Ferndale car lover to showcase custom hot rod at Autorama
Published March 6, 2013
George Farley’s journey to transform his 1926 Ford T-Bucket into his own personalized vision was over 40 years in the making.
The 64-year-old Ferndale resident first purchased the car in 1971, shortly after being discharged from the U.S. Army. But not long after he began customizing his new prized possession, it became apparent that he would have to put the project on hold.
“After about three years, I decided to buy a house and stop dumping all my money into this car,” Farley explained. “It ended up sitting in my garage for 35 years pretty much untouched before I decided to dust it off in 2009. It was like a garage find that I found in my own garage.”
Farley will be proudly showcasing the completed car at the 61st annual Meguiar’s Detroit Autorama at Cobo Center from March 8-10. A lifelong automobile aficionado, he worked as a body shop manager for three decades before his retirement a few years ago. He estimated that he has owned at least 15 different show cars and motorcycles in his life, but the T-Bucket marks the first time that he has ever worked on a hot rod.
“When I was a kid, one of my neighbors rebuilt an old T-Bucket, and I always wanted to have one for myself,” he said. “They’re such small, fast, lightweight cars that come in all different shapes and sizes. The fundamentals stay the same, but the personal details are totally different for each and every car.”
Once Farley recommitted to fixing up his 1926 T-Bucket, he worked on it for nearly three years with his friend, Jerry Dodson, a retired Chrysler engineer, hot rod builder and car show judge. According to Farley, the project was a labor of love, as he and Dodson exchanged plans for the old hot rod via phone and email, then executed them by transporting the car back and forth from here to Kentucky, where Dodson lives.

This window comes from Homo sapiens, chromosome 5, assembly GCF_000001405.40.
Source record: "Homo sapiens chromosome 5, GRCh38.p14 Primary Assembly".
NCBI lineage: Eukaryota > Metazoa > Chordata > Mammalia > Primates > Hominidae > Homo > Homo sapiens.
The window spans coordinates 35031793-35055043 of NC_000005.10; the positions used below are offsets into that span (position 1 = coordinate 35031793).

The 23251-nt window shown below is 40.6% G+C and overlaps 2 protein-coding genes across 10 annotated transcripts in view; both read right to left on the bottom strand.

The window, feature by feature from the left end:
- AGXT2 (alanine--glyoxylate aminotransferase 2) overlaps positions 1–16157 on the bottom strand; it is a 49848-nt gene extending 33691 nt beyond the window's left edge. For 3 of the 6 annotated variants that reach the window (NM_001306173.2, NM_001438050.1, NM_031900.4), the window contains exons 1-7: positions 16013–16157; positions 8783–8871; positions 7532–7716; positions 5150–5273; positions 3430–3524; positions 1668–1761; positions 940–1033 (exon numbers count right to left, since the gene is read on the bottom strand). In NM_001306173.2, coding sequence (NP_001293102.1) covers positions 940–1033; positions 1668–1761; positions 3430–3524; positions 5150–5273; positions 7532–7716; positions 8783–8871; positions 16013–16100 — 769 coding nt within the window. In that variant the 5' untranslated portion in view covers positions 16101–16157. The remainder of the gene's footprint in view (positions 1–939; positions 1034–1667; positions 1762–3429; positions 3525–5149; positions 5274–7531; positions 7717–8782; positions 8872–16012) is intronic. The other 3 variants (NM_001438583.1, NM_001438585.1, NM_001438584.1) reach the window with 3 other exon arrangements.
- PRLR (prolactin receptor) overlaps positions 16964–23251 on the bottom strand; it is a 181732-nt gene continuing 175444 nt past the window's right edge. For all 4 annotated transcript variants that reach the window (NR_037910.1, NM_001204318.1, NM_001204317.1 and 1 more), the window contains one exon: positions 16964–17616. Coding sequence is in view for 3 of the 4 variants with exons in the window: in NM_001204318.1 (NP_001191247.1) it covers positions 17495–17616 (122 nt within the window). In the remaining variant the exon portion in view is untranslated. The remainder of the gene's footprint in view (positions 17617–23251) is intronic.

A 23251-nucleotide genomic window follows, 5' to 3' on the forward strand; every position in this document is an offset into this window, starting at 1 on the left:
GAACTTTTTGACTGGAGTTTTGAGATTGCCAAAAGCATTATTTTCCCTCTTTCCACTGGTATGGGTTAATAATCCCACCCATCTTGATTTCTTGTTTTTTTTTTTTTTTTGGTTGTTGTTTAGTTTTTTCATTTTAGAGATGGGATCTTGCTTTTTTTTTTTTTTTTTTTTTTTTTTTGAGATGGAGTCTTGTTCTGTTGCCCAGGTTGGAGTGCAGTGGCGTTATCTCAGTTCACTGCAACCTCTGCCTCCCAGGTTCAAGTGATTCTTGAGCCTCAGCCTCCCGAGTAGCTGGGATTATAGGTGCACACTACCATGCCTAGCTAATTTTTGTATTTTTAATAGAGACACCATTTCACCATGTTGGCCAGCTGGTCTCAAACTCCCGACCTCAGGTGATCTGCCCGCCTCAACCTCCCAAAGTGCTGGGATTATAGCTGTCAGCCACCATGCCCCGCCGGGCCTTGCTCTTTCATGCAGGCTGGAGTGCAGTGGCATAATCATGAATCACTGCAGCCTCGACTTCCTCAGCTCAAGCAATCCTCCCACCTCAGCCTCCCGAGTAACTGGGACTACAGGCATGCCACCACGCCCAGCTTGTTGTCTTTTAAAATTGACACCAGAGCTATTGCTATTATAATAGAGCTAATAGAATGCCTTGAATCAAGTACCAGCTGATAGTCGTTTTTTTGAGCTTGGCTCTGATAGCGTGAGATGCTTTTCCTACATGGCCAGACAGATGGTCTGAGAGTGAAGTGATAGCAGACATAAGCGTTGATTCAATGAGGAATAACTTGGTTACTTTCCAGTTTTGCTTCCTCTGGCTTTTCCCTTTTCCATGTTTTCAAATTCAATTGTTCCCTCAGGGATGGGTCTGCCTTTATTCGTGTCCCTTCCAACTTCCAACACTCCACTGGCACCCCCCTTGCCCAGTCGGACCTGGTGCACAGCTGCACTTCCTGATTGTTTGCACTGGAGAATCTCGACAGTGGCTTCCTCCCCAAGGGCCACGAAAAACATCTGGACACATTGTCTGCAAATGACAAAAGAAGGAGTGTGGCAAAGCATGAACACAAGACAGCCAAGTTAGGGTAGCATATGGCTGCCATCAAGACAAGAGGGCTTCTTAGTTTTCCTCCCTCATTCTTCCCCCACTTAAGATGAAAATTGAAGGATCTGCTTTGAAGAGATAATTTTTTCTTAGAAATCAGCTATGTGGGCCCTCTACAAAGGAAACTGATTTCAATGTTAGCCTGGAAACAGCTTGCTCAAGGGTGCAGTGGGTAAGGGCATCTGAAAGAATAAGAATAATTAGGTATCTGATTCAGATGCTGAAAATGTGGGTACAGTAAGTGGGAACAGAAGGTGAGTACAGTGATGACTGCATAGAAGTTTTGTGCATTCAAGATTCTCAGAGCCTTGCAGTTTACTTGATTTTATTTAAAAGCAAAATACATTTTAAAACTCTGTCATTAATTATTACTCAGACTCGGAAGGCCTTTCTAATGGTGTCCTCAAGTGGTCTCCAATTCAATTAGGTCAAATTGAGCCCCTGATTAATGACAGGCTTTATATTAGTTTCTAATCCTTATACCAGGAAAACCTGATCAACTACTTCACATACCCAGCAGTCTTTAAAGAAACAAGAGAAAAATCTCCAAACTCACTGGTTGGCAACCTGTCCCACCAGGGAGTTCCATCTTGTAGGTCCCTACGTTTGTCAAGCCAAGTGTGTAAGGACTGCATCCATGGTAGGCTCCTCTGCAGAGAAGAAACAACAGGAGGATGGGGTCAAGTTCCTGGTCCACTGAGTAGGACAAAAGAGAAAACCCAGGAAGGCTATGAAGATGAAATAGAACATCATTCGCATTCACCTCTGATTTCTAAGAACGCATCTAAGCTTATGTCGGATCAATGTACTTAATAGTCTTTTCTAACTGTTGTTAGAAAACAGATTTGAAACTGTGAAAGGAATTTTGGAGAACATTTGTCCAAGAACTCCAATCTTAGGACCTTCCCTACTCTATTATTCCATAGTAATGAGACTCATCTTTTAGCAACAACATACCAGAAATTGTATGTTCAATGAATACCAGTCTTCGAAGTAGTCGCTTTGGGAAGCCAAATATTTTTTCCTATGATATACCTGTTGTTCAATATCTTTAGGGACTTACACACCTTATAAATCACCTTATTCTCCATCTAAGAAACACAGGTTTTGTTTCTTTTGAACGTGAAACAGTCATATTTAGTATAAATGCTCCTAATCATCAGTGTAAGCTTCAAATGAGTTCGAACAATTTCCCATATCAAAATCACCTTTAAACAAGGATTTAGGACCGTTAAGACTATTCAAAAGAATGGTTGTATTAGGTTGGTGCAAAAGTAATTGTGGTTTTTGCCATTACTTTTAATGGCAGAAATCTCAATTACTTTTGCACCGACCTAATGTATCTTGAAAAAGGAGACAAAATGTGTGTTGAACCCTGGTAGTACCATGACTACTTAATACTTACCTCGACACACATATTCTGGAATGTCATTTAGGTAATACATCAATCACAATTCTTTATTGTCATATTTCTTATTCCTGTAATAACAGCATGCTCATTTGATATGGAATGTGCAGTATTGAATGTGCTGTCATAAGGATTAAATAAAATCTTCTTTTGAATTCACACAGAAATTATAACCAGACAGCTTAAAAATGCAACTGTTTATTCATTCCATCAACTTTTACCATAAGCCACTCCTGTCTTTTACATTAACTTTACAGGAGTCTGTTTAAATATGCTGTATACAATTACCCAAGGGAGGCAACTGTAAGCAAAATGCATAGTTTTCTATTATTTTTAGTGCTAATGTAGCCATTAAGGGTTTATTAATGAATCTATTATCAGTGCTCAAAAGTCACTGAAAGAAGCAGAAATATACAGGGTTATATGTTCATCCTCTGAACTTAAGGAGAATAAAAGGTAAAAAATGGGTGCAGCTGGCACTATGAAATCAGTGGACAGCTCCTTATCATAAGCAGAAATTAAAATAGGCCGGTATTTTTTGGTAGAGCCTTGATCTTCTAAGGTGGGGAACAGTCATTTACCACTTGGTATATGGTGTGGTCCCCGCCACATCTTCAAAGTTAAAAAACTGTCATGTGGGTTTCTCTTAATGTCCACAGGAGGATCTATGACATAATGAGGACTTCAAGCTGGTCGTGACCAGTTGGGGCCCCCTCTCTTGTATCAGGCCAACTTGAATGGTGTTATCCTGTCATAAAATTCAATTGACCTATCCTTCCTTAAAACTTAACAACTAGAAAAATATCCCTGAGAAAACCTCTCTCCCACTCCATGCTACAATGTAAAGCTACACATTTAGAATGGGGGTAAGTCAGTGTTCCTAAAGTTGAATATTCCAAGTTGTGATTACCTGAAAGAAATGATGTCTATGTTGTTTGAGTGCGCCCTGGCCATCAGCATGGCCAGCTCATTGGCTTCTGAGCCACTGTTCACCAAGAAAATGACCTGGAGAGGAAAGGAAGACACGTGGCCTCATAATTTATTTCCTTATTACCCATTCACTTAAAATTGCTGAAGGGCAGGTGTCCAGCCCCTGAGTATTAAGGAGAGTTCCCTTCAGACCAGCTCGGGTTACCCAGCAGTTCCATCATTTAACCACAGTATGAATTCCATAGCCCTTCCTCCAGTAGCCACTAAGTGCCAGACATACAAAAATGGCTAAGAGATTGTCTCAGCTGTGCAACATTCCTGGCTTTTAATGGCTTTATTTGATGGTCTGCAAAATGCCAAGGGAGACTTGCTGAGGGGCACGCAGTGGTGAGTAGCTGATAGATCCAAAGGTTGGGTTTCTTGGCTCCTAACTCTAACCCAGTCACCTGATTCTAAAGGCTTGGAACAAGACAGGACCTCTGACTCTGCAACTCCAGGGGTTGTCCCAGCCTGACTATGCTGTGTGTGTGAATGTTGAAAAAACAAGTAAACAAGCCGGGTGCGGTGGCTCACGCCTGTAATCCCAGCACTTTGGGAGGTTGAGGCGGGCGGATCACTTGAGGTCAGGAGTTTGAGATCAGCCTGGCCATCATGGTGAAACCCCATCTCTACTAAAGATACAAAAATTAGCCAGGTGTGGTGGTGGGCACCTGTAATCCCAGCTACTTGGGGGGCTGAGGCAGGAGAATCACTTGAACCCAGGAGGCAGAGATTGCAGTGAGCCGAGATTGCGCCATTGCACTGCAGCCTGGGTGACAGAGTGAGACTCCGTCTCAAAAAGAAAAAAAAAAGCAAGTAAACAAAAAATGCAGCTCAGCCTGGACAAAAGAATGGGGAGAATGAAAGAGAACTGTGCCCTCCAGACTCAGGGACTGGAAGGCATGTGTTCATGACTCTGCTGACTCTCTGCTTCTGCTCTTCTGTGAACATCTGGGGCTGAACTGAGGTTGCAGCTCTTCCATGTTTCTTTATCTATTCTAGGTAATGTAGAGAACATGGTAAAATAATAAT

Farley was adamant about rebuilding the T-Bucket by hand using only vintage Ford parts. Many of the components came from Shelby Mustangs and other vehicles from the early- to mid-1970s era that Farley so dearly admires. Some modern touches were added, including a 2010 Ford Racing motor with more than 400 horsepower, and the finished creation was given an eye-catching candy-apple red paint job and plenty of flashy chrome to make it shine.
“Jerry and I had so much fun working on this car together,” Farley said. “He is full of so many great ideas, and his taste for detail is just like mine — we both like to go way overboard. I wanted this car to have a feeling of nostalgia, to be built to the best standards of that era, and be as clean and detailed as possible. It’s a total hot rod from top to bottom.”
The project was finished about a year ago, and since that time, Farley has enjoyed the positive reactions from fellow car lovers whenever he takes his T-Bucket out on the road.
“I’ve put about 1,400 miles on it, and I’ve been having a ball driving it all over town,” he said. “I’m a firm believer that these cars need to be driven, not just sitting in a garage waiting to be displayed at a car show.”
Still, that’s exactly what Farley will be doing when Autorama rolls into the Motor City this weekend. This year’s event will feature a significant milestone: the 50th anniversary of the nationally renowned Ridler Award. All 50 winners from past years have been invited to bring back their winning rides on Ridler’s Row, and at press time, around 30 had been confirmed to participate.